*This is an account of a trip that I took from Aboso in the Western Region of Ghana to Accra in the summer of 2006. The entry was written in the bus, and I thought I'd post it here because it fits with the spirit of this blog. Enjoy!
I sat in the bus and made ready for a long journey*. The bus filled up slowly. All around me, other vans getting ready to begin their own journeys. Women were busy selling epitsi, ɛmo dokon, abodoo, ɔfam, nkatsekek etc. Like connecting dots, It hit me that it wasn’t that there were no desserts in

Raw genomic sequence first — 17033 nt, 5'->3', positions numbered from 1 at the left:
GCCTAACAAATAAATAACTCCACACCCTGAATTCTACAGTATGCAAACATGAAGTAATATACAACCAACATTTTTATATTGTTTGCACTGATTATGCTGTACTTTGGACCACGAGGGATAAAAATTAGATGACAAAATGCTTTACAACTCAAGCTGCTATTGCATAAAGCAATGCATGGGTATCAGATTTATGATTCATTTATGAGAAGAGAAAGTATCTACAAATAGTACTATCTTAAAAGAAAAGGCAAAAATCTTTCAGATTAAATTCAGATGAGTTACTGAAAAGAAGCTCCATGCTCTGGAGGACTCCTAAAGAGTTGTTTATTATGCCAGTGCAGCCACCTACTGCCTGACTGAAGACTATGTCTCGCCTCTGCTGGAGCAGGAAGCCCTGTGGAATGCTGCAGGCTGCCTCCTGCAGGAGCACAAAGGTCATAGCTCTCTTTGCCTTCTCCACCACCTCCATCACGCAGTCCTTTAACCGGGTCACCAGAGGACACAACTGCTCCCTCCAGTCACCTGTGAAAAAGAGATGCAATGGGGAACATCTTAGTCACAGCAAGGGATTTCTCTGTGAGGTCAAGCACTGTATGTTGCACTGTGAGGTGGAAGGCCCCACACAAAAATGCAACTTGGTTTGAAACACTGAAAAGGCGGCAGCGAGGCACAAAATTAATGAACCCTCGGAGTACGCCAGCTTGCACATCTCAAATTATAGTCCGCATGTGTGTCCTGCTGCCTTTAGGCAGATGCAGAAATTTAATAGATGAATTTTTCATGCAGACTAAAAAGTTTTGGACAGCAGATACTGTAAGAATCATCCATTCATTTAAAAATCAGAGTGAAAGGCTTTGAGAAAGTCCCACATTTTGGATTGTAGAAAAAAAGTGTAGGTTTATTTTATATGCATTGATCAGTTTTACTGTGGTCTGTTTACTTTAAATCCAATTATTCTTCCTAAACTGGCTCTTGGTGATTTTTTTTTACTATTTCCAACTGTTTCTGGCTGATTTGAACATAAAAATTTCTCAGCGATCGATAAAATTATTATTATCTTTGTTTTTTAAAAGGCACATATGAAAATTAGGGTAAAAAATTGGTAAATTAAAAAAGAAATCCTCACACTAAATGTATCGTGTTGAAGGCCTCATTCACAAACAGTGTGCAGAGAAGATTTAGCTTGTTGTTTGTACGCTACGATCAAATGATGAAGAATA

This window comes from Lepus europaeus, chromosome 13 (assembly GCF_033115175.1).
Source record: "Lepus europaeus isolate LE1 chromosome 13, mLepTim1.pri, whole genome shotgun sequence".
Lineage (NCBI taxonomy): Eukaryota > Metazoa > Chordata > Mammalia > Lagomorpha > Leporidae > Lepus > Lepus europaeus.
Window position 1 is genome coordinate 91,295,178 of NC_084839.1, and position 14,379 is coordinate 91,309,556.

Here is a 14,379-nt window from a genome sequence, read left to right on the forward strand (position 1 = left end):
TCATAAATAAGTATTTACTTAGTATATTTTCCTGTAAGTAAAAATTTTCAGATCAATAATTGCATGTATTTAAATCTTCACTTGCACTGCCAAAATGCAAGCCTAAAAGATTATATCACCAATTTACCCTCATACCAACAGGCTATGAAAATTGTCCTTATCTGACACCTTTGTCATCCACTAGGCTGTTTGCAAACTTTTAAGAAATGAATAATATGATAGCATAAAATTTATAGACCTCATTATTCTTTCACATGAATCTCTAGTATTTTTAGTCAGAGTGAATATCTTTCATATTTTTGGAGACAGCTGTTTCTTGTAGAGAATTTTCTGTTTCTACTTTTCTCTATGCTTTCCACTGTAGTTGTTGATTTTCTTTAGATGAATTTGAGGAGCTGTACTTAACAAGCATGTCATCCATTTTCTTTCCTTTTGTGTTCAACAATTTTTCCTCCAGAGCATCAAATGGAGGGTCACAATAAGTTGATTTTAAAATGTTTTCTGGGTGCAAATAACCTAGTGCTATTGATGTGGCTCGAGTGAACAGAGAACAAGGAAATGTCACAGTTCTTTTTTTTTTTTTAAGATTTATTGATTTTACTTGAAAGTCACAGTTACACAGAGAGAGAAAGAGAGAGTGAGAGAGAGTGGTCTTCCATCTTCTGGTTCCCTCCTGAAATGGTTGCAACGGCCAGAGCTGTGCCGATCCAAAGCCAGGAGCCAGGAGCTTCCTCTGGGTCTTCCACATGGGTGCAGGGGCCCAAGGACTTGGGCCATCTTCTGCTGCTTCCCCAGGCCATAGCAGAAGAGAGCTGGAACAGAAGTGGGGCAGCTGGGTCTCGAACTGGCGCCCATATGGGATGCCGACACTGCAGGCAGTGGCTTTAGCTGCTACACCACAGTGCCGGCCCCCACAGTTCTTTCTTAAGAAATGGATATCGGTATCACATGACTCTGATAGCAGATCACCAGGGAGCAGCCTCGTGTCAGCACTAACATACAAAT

When the van filled up, a fairly attractive man who I judged to be in his late twenties or early thirties stood up and articulated in flawless fanti, tarkwa fanti (which is closer to Takoradi fanti and slightly different from Cape-Coast fanti), "enuanom na adɔfo, wɔmma yentu hɛn ho nyhɛ ewuradze ne nsa". (tr:brothers and sisters, let us commit ourselves into the hands of God). I shut my eyes, a smile formed on my face. Some things never change. After the prayer, calm fell over me. Somehow I felt that even though the van seemed really old (the kind that every Ghanaian knows causes tetanus.lol) and I didn’t have much leg room, that it was going to be a pleasant and a safe journey. I was used to salesmen praying in vans at the start of journeys and then going on to sell their medicines which they often claimed could cure everything from common cold to diabetes. What I did not anticipate was that this man was going to serve us a fully cooked and digested sermon. After the first five minutes, I started to fidget. I wanted some quiet. I had even brought a book with me to read. All around, people seemed to be paying rapt attention. Why was no one else bothered by this? Had the driver even sought our consent before allowing this man to disturb our peace? I dared not speak up. I knew that when it came to matters of God, Ghanaians were fairly predictable. If I voiced any discontent with the present goings-on, I would be seen to be strange and I may even be branded as the devil. I seethed in silence. Finally, the preacher said something about how no one paid him to do the work of God, and since a brother had to eat, he was asking that people be generous and give him something. I knew it! This was a business. It made you wonder how much of the sermon was motivated by the expected monetary gain at the end of it, and how much was God- inspired. Perhaps if people were blessed by it then it didn’t matter? It appears my fellow travelers were very impressed by our preacher man. Needless to say, the hat, which he passed around did not return to him empty. One thing consoled me. Since he was done, at least we could enjoy some quiet for the rest of the journey. We had now reached Bonsa. Much of the journey still lay ahead. Alas I rejoiced too soon, for before this man got off at the next village, he introduced a salesman, selling medicines. Oh no! Now I was really pissed at the driver. How much was he making from all this? The salesman reeked of kalabule. He had the typical